Peter Christopher Delaney was born in Cork City in the Republic of Ireland and was the youngest of eight children.
From very early childhood he was greatly influenced by his father who was a great wit and a wonderful story-teller who could turn tears to laughter with just a single glance and who habitually placed him on the crossbar of his bike (which he nick named “Lightening”) to take him for long spins along the lovely winding lanes and roads of the local countryside whilst constantly telling him wonderfully funny stories and pointing out the old and the more recent places of historic importance. They would sometime stop off at a country pub where he would receive a glass of lemonade and a packet of crisps and he would sit silently enthralled by the conversations of long gone days related by the old men his father would speak to on such occasions.
Then in the cold evenings before going to bed he loved and looked forward to the way the family would gather around the blazing turf fire and listen to hair-raising stories of the ghostly “Banshee” who it was said would wail mournfully when some poor soul was about to depart this earth and of “The Headless Coachman” and lots more spine-chilling tales before nervously climbing the stairs to bed by candlelight and cuddling up under the blankets to pray and hope they would never hear “The Banshee’s” mournful wailing sounds.
He attended national school from the age of five until the age of thirteen and a half when he left without any qualifications other than a Primary Certificate of Education and worked as an errand boy for a local meat distributor for the princely sum of thirty five shillings a week until the time his parents decided he would have a better opportunity in life if they followed the majority of the family who by this time had settled in England so without having any say in their decision he brokenheartedly followed his parents along the gang-plank as they boarded “The Innisfallen” to join the throngs of other families( in the fifties) who also hoped and prayed they would find work and a better life on England’s shores.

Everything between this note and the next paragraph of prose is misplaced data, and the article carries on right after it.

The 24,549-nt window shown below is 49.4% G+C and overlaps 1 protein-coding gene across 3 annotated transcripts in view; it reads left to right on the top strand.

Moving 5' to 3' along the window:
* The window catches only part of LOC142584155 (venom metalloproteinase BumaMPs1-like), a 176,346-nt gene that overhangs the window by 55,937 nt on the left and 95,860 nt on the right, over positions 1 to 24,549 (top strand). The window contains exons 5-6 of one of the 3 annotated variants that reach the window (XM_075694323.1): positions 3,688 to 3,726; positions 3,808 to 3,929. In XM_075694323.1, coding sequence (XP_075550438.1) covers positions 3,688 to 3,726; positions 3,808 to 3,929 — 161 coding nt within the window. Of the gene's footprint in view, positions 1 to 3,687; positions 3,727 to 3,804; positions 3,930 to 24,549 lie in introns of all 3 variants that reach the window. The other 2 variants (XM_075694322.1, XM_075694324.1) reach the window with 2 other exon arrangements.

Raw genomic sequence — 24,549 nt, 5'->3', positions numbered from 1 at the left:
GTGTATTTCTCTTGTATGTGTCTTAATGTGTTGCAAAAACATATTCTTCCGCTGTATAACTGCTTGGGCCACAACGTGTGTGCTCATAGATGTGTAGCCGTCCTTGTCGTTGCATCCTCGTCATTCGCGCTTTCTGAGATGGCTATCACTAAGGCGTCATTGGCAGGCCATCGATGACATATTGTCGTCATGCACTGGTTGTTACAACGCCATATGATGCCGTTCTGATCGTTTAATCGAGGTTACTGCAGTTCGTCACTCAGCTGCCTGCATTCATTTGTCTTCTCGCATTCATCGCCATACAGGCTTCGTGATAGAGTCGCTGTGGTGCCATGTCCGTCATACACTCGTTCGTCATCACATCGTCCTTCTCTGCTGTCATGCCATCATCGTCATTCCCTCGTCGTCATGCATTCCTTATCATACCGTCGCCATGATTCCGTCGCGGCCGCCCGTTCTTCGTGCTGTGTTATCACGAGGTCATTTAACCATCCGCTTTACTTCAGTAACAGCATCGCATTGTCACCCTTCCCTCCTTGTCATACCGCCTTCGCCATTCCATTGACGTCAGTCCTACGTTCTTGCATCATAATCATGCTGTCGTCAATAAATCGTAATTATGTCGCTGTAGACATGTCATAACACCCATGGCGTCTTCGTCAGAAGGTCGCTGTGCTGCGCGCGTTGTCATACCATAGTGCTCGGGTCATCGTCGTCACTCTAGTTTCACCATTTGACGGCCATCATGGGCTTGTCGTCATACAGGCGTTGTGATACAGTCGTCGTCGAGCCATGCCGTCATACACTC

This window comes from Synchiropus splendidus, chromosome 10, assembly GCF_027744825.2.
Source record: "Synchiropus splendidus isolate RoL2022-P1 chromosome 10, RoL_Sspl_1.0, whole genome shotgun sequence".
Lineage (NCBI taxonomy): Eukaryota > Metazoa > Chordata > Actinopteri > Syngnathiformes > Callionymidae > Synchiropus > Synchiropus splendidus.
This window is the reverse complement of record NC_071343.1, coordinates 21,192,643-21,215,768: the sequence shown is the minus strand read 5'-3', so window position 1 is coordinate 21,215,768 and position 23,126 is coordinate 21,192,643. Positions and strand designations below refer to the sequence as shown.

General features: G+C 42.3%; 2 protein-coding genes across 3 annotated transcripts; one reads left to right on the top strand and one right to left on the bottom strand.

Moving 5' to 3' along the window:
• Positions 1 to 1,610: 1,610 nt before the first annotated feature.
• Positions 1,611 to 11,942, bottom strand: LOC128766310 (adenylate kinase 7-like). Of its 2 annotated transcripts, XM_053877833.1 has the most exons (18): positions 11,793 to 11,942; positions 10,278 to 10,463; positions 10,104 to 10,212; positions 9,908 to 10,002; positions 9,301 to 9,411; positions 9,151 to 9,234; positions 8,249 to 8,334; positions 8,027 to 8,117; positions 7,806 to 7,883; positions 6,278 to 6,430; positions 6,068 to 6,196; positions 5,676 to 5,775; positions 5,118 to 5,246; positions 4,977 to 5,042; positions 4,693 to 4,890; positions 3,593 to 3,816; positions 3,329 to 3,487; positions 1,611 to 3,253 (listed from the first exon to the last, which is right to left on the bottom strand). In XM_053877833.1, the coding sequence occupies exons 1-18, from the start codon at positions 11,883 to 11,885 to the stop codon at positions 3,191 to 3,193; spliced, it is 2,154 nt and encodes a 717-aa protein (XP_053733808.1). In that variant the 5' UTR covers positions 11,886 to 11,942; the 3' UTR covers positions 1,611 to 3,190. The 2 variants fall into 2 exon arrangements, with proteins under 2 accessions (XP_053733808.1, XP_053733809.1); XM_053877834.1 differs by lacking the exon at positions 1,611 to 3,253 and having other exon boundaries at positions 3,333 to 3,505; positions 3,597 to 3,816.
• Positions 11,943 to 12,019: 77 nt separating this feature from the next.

On reaching England he found employment as an apprentice plasterer and worked for many years on the building trade, got married and had children. He was never to forget the friendliness he was shown in settling in England or the gratitude for what he and his family received by emigrating , neither was he to forget the country and the people of where he was bread, buttered, and grew up in. Nor would he ever forget the wonderful stories his father had told him as a boy that had left him with a burning desire to one day write a book and with the voice of his father (Jeremiah Delaney 1902-1965) still echoing in his mind (of the three things he’d constantly reminded the whole family of what they should do before dying (a) Become a Parent (b) Plant a Tree (c) Write a Book) he sat down to write “The Badgers Will Dance” and sincerely hopes that the reader will enjoy it every bit as much as he enjoyed writing it.
To this day he still resides in England and enjoys long country walks, reading, writing and the company of his wife, children and grandchildren. He also loves to attend boxing, football, and rugby matches whenever the chance arises and is currently into working on his latest novel while thinking its high time he got his hands to a shovel?